Templeton refuses to disclose details about her taxes
On Monday, The Post & Courier reported that Catherine Templeton has refused to turn over the details of her recent tax returns, breaking from the tradition of transparency established by former Governor Nikki Haley and continued by current Governor Henry McMaster: "The first-time candidate did not send any additional forms and tax statements, including any information about her consulting firm, Brawley Templeton."
Given Templeton’s campaign for governor has been largely centered on the idea, however fantastical, that she is a champion of government ethics, transparency, and accountability, the decision to keep the public in the dark about how she has made a living as a ‘consultant’ over the last few years is surprising.
So why did she make it? What do her tax returns show that she doesn’t want the public to see? What is Catherine Templeton hiding?
What we know:
- On January 13, 2015, Catherine, as President of Brawley Templeton, signed a consulting contract with DHEC just one day after leaving her post as Director of the agency. Making more per month as a consultant than she did as director, Catherine eventually funneled $86,500 in taxpayer money through Brawley Templeton.
- On January 22, 2015, nine days after signing her first contract on behalf of Brawley Templeton, Catherine filed paperwork with the South Carolina Secretary of State’s office to legally incorporate the organization.
- On April 1, 2015, Catherine signed a contract on behalf of Brawley Templeton with the South Carolina Department of Revenue (DOR) paying her $12,500 per month. The contract was set to run for nine months, but shortly after its existence was made public in the press, it was ended six months early. Her total payout from DOR was $37,500.
- On August 10, 2016, The State reported that "two state agencies have little to show for the work that Catherine Templeton performed as a highly paid consultant." Catherine herself "did not respond to a request for her own records of her work at the agencies," despite DHEC’s contractual language specifically requiring her to keep such records for six years. The League of Women Voters called this lack of transparency "disturbing."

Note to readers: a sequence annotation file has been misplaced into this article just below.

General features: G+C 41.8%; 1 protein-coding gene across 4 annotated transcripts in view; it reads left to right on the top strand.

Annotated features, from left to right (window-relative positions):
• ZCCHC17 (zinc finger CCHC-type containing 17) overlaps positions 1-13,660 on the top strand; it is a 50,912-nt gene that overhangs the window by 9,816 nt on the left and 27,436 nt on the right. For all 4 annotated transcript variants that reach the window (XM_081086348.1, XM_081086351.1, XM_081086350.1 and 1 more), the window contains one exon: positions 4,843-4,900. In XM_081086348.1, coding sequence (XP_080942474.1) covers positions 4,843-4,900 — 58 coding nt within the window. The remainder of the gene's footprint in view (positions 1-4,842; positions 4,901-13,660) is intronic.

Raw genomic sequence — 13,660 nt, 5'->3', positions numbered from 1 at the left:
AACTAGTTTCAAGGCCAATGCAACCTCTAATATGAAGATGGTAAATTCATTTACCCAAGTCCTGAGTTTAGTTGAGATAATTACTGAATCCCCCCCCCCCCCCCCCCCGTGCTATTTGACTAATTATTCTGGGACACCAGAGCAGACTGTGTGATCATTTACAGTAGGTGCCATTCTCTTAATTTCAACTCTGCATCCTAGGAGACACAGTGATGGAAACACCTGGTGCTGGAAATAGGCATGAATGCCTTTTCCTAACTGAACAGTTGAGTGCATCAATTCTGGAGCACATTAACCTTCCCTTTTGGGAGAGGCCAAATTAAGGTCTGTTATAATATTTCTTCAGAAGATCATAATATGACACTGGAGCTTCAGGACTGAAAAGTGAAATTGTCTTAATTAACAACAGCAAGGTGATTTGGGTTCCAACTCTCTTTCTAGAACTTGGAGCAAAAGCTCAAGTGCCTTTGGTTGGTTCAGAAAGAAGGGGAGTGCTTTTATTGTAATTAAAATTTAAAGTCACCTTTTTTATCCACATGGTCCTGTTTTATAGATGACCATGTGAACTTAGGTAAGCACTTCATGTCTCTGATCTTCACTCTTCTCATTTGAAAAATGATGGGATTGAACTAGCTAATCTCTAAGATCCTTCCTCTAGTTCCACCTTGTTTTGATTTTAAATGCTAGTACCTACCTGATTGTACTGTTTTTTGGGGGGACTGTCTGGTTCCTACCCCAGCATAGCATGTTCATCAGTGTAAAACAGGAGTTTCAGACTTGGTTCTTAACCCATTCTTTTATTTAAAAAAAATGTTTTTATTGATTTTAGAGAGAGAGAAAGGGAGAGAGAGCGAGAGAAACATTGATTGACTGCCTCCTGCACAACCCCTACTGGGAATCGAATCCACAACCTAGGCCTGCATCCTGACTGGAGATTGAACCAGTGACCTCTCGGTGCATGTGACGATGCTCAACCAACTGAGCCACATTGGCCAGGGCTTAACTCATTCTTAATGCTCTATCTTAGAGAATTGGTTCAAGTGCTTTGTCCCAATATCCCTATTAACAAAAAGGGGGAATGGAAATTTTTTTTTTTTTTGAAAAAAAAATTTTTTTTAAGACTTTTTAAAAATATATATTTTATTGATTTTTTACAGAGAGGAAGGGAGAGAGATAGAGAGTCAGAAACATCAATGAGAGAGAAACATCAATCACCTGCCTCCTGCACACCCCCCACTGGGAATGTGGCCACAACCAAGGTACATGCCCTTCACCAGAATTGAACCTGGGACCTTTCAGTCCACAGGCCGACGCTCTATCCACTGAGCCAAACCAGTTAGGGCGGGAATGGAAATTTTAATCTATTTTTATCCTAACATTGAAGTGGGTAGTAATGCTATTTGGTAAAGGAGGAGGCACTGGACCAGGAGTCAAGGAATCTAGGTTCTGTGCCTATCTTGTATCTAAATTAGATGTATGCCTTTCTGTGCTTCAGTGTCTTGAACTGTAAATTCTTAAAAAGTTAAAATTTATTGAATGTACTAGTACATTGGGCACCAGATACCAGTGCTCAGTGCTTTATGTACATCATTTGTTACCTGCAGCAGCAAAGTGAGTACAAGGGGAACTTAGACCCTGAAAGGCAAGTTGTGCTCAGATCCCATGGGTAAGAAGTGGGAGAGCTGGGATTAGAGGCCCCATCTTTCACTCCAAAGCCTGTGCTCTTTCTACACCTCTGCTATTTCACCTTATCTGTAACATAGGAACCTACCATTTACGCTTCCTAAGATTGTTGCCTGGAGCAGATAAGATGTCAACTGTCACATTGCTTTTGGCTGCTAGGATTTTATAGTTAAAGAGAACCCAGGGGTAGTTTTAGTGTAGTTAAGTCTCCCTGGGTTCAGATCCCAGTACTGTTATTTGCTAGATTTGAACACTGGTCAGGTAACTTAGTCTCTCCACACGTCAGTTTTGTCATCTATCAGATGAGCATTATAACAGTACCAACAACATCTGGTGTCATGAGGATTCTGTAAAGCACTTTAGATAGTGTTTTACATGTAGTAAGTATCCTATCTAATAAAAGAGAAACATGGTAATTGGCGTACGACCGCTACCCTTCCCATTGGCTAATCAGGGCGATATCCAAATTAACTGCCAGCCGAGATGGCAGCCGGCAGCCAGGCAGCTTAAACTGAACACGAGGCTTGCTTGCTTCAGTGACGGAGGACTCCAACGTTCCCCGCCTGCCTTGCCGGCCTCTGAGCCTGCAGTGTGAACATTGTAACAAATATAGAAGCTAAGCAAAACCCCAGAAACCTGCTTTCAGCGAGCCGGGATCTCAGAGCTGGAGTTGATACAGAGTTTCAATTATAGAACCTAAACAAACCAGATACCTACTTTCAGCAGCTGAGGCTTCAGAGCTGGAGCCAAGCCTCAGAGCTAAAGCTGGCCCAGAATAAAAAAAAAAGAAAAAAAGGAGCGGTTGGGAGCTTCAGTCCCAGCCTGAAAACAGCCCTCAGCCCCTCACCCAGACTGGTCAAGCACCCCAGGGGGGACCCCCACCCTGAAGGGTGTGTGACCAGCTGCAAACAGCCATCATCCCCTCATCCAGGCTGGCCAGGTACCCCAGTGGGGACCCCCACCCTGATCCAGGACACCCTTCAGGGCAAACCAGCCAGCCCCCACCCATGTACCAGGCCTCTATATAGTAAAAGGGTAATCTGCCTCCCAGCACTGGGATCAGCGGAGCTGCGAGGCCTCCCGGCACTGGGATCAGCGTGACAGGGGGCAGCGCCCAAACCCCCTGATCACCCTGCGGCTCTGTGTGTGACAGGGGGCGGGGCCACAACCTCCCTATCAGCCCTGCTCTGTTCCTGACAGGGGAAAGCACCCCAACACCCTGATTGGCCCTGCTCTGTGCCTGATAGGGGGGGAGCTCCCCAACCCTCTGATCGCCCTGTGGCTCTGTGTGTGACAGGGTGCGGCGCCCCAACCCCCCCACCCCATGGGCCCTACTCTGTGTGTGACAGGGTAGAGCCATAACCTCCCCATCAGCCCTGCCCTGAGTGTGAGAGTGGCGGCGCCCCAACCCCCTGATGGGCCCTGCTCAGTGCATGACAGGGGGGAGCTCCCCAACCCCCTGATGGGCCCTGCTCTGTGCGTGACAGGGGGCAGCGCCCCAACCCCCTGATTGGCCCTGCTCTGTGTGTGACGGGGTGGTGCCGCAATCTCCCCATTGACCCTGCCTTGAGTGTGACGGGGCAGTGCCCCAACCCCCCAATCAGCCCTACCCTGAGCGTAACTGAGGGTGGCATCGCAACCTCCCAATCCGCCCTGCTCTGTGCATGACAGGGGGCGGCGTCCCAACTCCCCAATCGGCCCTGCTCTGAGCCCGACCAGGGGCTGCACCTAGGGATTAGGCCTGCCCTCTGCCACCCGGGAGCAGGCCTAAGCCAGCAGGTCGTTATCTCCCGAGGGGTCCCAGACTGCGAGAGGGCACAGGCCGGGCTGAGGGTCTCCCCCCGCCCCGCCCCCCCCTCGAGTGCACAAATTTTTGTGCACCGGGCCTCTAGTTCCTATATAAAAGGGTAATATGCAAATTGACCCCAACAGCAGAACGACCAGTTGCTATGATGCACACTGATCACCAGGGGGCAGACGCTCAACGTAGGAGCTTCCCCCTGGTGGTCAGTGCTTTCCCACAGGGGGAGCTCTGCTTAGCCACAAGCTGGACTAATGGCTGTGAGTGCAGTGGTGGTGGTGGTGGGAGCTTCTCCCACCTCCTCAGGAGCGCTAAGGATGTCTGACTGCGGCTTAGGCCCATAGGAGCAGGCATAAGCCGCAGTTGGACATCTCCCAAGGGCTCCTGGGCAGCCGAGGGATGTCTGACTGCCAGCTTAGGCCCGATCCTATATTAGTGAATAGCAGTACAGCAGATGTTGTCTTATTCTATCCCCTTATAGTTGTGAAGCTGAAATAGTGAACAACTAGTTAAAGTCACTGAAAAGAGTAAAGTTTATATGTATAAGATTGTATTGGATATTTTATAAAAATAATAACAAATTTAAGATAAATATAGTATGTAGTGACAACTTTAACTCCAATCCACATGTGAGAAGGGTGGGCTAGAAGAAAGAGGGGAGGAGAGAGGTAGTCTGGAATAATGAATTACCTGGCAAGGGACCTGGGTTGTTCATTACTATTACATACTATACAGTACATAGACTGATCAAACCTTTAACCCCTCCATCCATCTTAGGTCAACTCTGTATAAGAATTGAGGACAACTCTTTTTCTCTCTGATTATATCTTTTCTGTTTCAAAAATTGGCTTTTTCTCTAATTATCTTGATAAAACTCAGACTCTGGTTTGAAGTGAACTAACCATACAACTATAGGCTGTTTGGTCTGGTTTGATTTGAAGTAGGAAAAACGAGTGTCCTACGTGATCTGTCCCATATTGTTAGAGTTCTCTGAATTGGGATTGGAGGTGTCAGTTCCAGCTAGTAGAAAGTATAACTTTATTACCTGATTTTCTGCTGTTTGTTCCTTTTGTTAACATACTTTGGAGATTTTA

What voters don't know:
- How much money did Brawley Templeton make in 2015 and 2016?
- Who were Brawley Templeton's clients in the years 2015 and 2016?
- How much was Catherine paid by companies that had business or contracts with DHEC or LLR while she was Director?
- How much was Catherine paid by companies that are lobbyist principals?
- What was the scope of work for each contract Catherine signed with her "consulting" clients? Did any work involve any interaction with South Carolina state government?
We know how Catherine Templeton has made some of her money since leaving state government full-time in 2015, but South Carolina voters deserve to know the full story of how this candidate for governor has made a living over the last few years. Specifically, who has paid her and what have they paid her for?
Until she joins Governor McMaster in releasing the details of her tax returns and discloses the client list of Brawley Templeton, the hastily (and belatedly) established consulting firm she used to cash in on her time in government, the McMaster for Governor campaign will host WhatIsTempletonHiding.com. It is time Catherine comes clean with the public, in the appropriate tradition of those who have preceded her in the office she aspires to.
See the Contracts:
Brawley Templeton - DHEC Contract
Brawley Templeton - DOR Contract
Brawley Templeton - SofS Contract